And the people believed and when they heard that the Lord had visited the children of Israel and that he had looked upon their affliction, then they bowed their heads and worshiped.                                                     Exodus 4:31.

And Moses took the bones of Joseph with him for he had placed the children of Israel under solemn oath saying “God will surely visit you and you shall carry up my bones from here with you.”                        Exodus 13:19.

A deeper understanding of this word is necessary to grasp the statement “your visitation has preserved my spirit” in Job 10:12.

Pakad appears 90 times in the book Numbers, and is the basis for the title. The first four chapters of Numbers recounts a series of censuses that God commanded Moses and Aaron to make of the congregation of Israel.

Take the sum of all the congregation of the children of Israel after their families, by the house of their fathers, with the number of names, every male by their polls. From twenty years old and upward, all that were able to go forth to war in Israel you and Aaron shall number them by their armies.         Numbers 1:2 & 3.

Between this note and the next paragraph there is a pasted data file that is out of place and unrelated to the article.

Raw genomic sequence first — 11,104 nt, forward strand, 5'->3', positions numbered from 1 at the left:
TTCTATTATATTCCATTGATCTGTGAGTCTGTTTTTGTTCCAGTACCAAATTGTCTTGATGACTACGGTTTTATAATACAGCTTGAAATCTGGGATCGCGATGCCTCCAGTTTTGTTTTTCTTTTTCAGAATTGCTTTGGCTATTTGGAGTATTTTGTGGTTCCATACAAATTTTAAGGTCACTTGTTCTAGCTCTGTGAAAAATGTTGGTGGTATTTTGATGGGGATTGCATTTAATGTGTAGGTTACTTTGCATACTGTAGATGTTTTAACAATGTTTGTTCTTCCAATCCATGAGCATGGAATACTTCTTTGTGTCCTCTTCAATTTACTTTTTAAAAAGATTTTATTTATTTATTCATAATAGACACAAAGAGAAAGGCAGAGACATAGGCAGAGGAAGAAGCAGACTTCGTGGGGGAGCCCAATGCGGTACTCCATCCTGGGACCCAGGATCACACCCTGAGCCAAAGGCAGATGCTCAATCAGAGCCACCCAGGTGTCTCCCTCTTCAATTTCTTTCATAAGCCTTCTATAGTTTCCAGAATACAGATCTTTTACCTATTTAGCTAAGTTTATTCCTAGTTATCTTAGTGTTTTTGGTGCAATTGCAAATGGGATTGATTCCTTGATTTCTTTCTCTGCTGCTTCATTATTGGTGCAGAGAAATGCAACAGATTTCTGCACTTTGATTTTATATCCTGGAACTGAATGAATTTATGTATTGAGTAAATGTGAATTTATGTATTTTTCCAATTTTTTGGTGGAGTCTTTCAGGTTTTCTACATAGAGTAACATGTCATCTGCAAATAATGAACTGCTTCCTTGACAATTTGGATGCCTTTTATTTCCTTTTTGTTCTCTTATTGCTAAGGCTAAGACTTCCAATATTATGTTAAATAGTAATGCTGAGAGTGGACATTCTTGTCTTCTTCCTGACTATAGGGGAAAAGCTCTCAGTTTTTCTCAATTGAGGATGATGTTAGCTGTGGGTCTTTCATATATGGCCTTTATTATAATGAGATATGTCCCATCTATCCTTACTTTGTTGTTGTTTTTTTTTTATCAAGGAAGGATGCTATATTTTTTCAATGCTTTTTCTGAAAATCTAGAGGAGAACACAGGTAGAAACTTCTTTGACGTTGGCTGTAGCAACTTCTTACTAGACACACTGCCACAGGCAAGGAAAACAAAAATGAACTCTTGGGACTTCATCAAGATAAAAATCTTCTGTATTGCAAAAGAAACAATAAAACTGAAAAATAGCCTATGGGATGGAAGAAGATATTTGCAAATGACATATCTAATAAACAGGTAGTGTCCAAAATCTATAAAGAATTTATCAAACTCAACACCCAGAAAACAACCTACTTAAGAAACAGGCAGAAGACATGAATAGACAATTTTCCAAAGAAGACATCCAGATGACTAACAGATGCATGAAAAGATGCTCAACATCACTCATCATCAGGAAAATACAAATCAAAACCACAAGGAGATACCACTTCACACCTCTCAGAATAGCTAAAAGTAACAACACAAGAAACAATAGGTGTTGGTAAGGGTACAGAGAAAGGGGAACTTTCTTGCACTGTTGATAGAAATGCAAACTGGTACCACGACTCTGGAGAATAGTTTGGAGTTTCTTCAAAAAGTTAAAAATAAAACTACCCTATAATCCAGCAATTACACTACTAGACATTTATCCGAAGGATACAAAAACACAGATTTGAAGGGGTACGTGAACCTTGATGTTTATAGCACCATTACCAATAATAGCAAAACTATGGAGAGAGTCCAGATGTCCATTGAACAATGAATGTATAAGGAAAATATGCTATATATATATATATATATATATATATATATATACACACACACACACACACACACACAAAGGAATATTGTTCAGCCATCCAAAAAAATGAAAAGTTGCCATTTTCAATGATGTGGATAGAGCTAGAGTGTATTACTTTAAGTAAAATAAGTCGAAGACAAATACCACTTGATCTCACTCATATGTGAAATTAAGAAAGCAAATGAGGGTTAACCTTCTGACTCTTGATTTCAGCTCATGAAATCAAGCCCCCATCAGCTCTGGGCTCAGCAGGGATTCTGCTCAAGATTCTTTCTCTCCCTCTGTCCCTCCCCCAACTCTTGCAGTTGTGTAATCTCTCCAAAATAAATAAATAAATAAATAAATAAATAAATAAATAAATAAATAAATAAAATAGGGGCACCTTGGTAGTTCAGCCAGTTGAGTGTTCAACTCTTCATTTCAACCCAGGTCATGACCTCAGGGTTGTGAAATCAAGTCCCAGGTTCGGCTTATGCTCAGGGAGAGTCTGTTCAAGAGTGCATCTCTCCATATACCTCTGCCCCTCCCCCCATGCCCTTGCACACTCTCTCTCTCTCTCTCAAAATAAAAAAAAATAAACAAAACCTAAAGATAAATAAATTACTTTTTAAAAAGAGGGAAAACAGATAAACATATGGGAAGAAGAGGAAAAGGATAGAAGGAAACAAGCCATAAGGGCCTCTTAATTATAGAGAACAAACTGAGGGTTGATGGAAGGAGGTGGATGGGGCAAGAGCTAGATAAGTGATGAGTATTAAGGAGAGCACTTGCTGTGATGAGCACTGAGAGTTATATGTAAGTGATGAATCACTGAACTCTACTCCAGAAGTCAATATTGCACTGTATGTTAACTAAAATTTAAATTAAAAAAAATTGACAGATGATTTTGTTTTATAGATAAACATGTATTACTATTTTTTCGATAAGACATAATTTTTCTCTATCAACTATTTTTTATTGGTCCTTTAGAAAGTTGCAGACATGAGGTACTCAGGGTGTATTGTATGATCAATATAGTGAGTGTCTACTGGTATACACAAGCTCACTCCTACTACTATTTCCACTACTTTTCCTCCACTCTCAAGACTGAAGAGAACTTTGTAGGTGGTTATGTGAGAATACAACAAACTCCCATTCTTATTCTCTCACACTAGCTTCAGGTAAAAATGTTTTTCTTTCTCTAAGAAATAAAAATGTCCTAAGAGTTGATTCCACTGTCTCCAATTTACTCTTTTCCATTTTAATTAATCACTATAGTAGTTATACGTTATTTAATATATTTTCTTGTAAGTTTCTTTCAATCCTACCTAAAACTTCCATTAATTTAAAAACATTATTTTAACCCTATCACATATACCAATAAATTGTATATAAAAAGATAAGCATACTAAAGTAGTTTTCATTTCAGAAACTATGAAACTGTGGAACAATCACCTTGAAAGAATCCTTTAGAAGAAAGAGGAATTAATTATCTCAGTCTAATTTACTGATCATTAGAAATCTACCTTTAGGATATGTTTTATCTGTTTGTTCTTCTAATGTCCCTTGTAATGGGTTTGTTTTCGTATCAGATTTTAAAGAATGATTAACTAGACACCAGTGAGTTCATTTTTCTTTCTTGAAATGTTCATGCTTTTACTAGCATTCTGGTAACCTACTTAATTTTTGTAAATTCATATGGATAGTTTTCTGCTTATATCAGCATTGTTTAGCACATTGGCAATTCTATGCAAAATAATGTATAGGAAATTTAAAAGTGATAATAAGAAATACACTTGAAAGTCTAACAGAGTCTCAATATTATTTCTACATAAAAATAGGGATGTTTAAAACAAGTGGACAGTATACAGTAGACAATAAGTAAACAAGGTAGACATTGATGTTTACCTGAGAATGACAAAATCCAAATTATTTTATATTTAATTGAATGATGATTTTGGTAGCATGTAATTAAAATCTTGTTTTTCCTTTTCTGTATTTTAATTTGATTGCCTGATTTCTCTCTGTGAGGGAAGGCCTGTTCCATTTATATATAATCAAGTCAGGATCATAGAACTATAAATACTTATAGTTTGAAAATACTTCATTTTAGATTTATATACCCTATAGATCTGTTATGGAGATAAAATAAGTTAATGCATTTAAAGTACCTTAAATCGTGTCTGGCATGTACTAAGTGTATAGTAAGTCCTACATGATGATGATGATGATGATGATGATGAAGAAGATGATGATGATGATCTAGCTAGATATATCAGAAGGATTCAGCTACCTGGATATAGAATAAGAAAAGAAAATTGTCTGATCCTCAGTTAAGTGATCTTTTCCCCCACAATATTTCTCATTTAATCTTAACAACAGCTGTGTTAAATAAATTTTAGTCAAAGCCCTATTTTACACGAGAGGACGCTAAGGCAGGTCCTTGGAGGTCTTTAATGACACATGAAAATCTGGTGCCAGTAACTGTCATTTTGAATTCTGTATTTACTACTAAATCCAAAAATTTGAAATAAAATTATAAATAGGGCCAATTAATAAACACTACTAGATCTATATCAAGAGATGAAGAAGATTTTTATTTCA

Verse two describes a numerical count (take the sum) and means a head count; “by their polls” literally means “by their skulls”. Verse three uses the word pakad “number them by their armies”. So what is the relationship between “to visit” and “to number” when the word pakad appears? Pakad actually means to make an assessment, to observe to determine your physical, mental and spiritual state.

The key here is the phrase “that are able to go forth to war”. This is more than a head count, but also an assessment. And so in Exodus 4:31 “He looked upon their affliction”, the visitation is concerned with the state of being.

This correct understanding of “to number or to visit” forms the basis for both ministry and fellowship.

Pure religion and undefiled before God and the Father is this: to visit the fatherless and widows in their affliction to remain unspotted from the world.    James 1:27.

This verse doesn’t limit ministry to widows and orphans, the emphasis is upon all who are afflicted with these two as prominent examples. Visitation also defines the role of leadership in the church.